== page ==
We’ve also released a whole raft of changes to support the increase in GST in New Zealand – a complete list of what we’ve done and what’s left to do is here . We’ve even created a handy FAQ to answer some of the questions that might be on your mind. For the Australians the killer feature is Westpac bank feeds.  For a full list of the changes see our  release notes.

Footnote: Don’t forget the Cheesecake

A few weeks back when we were discussing the features to include in today’s release – including the makeover of Price List Items. Craig our CTO bravely announced this would be a piece of cake (oh the irony) and that he would personally deliver this feature. What’s more, he’d stake his reputation on there being no more than 10 bugs raised by the QA team. The wager – a cheesecake.

The good news for Xero customers is Craig completed everything in record time. The bad news, for Craig, is that 12 bugs were raised. Unlucky.

Craig and QA Tester Susanne

Simple UBL

As the SaaS accounting world matures a number of us have thought about how we send electronic invoices to each other.  It’s kinda crazy that you take an invoice out of an accounting application, flatten it into a pdf, and then someone has to retype it in to their accounting application.

We imagine a world where invoices and other business documents just appear in your accounting system.  No retyping, no errors. Major time saved.

We already have Xero to Xero transactions but it would be great to send invoices to any system.

It’s not just small business to small business.  Having small businesses using online systems makes it viable for large businesses (like Telco’s and Electricity companies) to produce electronic invoices that small businesses can now receive. That saves big business a lot of money.

One of the building blocks of business to business data interchange is to come up with an standard format.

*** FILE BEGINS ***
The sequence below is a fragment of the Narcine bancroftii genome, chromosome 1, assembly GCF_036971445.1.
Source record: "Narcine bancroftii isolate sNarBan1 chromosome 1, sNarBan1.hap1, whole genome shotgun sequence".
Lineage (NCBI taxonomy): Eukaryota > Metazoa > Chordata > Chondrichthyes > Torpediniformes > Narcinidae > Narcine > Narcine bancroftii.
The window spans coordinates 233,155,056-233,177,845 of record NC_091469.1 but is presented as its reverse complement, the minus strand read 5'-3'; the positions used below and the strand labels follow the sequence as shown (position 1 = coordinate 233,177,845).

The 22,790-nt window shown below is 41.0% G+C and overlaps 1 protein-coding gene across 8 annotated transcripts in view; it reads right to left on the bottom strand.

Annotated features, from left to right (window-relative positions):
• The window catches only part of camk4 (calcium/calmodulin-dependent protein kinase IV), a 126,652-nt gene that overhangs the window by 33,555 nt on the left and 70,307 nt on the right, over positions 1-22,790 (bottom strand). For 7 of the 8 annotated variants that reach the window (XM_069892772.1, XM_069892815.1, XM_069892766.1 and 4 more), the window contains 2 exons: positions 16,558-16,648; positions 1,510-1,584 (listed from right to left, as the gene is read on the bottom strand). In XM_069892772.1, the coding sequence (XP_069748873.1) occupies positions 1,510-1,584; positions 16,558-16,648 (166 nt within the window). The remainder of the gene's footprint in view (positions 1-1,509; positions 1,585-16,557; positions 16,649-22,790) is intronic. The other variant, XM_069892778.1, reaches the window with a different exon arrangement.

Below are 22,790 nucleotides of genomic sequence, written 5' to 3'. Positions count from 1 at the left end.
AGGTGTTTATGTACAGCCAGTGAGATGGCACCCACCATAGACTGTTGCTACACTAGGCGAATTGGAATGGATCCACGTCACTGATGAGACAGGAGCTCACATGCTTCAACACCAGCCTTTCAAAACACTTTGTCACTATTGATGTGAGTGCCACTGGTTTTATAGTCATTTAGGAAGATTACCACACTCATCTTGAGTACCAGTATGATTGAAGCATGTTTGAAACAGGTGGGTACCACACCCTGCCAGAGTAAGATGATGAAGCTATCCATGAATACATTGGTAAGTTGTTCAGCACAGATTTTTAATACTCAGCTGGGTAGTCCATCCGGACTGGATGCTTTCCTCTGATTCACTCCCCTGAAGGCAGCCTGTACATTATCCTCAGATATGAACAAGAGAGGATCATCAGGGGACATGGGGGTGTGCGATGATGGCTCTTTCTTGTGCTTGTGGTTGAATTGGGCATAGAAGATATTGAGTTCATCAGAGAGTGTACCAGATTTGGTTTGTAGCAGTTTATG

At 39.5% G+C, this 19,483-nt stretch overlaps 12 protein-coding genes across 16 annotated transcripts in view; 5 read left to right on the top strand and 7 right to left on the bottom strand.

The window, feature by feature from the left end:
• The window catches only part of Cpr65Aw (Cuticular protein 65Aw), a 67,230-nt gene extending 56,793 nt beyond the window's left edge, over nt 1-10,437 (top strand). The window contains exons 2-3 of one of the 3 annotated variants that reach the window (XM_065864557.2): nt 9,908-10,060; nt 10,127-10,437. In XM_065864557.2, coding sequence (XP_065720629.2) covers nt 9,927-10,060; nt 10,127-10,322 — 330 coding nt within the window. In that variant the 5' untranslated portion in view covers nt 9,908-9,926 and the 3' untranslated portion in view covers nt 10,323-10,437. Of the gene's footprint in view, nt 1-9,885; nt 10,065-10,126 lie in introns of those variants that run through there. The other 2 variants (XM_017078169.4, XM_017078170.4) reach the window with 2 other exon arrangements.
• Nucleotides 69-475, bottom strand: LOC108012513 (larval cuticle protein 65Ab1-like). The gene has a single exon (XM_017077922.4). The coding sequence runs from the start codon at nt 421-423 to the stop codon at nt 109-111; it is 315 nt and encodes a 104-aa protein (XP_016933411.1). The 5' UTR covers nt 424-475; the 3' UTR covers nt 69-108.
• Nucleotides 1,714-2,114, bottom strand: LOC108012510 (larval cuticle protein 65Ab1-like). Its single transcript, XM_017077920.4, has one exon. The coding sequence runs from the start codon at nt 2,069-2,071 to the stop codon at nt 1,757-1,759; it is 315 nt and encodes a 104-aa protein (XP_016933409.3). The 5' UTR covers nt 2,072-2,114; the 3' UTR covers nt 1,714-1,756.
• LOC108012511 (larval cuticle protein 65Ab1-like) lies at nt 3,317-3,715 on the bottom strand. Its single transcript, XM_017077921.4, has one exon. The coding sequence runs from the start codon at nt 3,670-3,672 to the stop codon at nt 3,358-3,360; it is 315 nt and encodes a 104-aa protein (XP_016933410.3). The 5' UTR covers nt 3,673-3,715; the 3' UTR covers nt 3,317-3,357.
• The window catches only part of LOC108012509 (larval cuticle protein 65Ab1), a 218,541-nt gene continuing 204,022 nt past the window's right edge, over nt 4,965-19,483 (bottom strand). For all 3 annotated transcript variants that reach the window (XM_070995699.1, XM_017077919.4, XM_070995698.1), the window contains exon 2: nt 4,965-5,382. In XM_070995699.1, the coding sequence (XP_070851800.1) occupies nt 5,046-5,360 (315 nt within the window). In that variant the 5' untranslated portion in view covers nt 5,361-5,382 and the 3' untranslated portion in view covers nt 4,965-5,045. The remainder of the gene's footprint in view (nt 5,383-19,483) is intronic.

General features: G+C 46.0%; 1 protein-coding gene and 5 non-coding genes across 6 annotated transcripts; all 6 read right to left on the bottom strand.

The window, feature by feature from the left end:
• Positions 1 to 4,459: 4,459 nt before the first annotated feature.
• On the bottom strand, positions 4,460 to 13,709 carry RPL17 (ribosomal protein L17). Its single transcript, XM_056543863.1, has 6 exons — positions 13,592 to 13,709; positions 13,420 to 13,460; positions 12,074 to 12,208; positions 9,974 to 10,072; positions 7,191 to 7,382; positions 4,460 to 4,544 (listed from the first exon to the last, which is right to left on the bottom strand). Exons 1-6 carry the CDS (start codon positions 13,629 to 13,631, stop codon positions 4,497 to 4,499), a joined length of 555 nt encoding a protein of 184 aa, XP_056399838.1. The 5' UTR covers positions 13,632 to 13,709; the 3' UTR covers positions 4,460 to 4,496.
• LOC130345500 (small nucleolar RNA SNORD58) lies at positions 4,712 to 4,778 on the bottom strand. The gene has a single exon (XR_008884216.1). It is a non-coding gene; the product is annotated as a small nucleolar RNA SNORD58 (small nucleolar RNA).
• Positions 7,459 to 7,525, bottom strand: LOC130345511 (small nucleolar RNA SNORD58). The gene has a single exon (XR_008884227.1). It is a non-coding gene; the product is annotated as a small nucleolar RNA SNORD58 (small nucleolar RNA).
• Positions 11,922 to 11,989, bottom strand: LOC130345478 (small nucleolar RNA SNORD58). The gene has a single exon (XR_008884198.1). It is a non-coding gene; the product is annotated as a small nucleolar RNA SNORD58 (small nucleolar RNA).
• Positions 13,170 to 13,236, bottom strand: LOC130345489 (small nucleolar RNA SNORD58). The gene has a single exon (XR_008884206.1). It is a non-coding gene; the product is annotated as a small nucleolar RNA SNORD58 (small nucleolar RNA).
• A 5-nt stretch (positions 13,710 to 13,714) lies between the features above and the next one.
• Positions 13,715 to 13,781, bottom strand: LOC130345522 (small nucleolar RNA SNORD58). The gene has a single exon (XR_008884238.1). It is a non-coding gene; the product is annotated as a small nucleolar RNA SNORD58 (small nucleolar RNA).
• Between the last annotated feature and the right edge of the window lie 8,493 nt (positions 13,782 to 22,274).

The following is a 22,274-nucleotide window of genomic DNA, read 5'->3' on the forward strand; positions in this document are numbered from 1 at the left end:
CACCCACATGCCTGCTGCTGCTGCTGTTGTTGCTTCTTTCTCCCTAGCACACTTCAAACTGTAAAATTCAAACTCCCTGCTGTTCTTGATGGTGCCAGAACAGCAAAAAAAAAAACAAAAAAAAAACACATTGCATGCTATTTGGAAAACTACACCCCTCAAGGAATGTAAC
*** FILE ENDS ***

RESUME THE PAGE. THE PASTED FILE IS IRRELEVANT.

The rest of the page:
Fortunately, other people with large brains have already done a lot of this work in the OASIS Universal Business Language specification.

Practically though, this is a big specification with lots of business documents. It’s hard to get your head around it.  And we really just need a simple subset to get started.  We could start again, but that would mean reinventing the wheel.

So what we’ve done is create an industry website for vendors to navigate through the UBL specification, starting with invoices, and to collaboratively define the minimum invoicing standard we should support.

You can check this out at SimpleUBL.org.

Please let us know what you think, if this is useful and what we should do next.

Great quote

Just love this quote on business models …

“If you are not paying for it, you’re not the customer; you’re the product being sold.”

From I hope iAd fails

I think that replaces my past favorite quote …

I hope that when I die people say of me ‘Man, that guy sure owed me a lot of money

Galway Bookkeeper

At Domybooks one of our core services is Bookkeeping. Below I have listed our the main  services this covers.

  • Processing of VAT returns
  • Recording purchase invoices
  • Preparing sales invoices
  • Bank reconciliations
  • Sundry Reconciliations
  • Accounting data entry
  • Payroll preparation
  • Processing of expenses
  • Debt Collection

Outsourcing your book keeping to an expert can save you time and money allowing you to focus on your business.

With our online service you can also access your accounts online.

If you would like to speak to Domybooks about outsourcing your business please do not hesitate to email


or Call 086-3336665 / 091-442882

This is the Blog of an Galway Accountant providing Bookkeeping services and accountancy software

Your business can help flood victims

I’ve had this nagging helpless feeling for the last week or so. The problem is I live in Ardrahan, and every day driving to and from work I see houses and farms flooded. What annoys me is, what I can do to help?

This morning I read the following post on Ruairi from KRO’s blog

This hit a nerve with me, I actually can do something.

I have replied to Ruari’s blog and pledged 24 hours of my time to assist a flood damaged business.

Can your business offer something?

If you dont own a business and would still like to help, there will be scope to work with another business in an administration support role so please reply.

Please use #flood2help to tweet about this campaign.